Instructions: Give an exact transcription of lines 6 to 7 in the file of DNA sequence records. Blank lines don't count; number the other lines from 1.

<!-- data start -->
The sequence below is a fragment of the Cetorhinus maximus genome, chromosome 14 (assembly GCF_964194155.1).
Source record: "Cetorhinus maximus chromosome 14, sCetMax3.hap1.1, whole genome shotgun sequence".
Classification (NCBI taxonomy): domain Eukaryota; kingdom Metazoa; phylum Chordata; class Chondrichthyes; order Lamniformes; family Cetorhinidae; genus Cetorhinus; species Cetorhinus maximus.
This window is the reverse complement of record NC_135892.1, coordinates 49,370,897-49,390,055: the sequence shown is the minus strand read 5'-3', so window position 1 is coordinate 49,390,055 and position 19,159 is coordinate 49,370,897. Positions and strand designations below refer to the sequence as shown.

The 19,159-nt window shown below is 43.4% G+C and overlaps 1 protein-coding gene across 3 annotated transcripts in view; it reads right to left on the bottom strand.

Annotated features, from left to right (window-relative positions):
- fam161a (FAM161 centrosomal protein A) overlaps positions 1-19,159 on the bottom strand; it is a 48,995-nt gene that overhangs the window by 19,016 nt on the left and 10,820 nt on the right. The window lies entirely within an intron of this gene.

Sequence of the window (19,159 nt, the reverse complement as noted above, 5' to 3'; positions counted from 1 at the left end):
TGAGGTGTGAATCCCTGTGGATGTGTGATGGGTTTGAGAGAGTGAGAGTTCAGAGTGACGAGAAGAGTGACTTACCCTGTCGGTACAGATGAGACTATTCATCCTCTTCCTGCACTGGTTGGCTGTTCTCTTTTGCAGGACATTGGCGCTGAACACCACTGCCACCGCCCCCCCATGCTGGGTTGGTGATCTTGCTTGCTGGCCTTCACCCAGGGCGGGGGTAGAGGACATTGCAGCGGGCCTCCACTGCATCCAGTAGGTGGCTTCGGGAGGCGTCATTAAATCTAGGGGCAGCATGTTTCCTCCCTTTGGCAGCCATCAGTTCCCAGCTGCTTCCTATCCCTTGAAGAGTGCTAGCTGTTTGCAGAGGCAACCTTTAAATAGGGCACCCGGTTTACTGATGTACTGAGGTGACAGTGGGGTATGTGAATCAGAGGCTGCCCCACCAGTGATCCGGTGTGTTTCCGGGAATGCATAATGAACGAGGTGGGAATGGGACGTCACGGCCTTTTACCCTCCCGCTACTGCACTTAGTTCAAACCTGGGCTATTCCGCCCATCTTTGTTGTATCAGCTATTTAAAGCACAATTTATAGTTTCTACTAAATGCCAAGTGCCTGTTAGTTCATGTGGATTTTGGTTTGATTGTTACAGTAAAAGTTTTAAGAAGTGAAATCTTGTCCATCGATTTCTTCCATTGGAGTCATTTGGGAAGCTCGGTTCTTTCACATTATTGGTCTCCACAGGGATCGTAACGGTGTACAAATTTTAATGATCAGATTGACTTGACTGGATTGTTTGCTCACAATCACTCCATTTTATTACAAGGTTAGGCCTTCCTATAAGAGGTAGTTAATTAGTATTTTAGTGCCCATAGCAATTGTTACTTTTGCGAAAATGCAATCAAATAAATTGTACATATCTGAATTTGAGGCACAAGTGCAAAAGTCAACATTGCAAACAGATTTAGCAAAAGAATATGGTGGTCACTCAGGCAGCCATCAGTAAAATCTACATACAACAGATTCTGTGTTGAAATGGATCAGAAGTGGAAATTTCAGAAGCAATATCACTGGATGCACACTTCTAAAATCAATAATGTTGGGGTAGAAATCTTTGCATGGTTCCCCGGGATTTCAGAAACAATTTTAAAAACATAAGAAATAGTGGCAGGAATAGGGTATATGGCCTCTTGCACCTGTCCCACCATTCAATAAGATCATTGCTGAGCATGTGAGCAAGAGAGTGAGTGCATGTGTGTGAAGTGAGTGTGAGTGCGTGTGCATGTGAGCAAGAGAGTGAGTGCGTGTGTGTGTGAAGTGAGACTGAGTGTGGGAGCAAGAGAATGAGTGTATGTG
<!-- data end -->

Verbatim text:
Annotated features, from left to right (window-relative positions):
- fam161a (FAM161 centrosomal protein A) overlaps positions 1-19,159 on the bottom strand; it is a 48,995-nt gene that overhangs the window by 19,016 nt on the left and 10,820 nt on the right. The window lies entirely within an intron of this gene.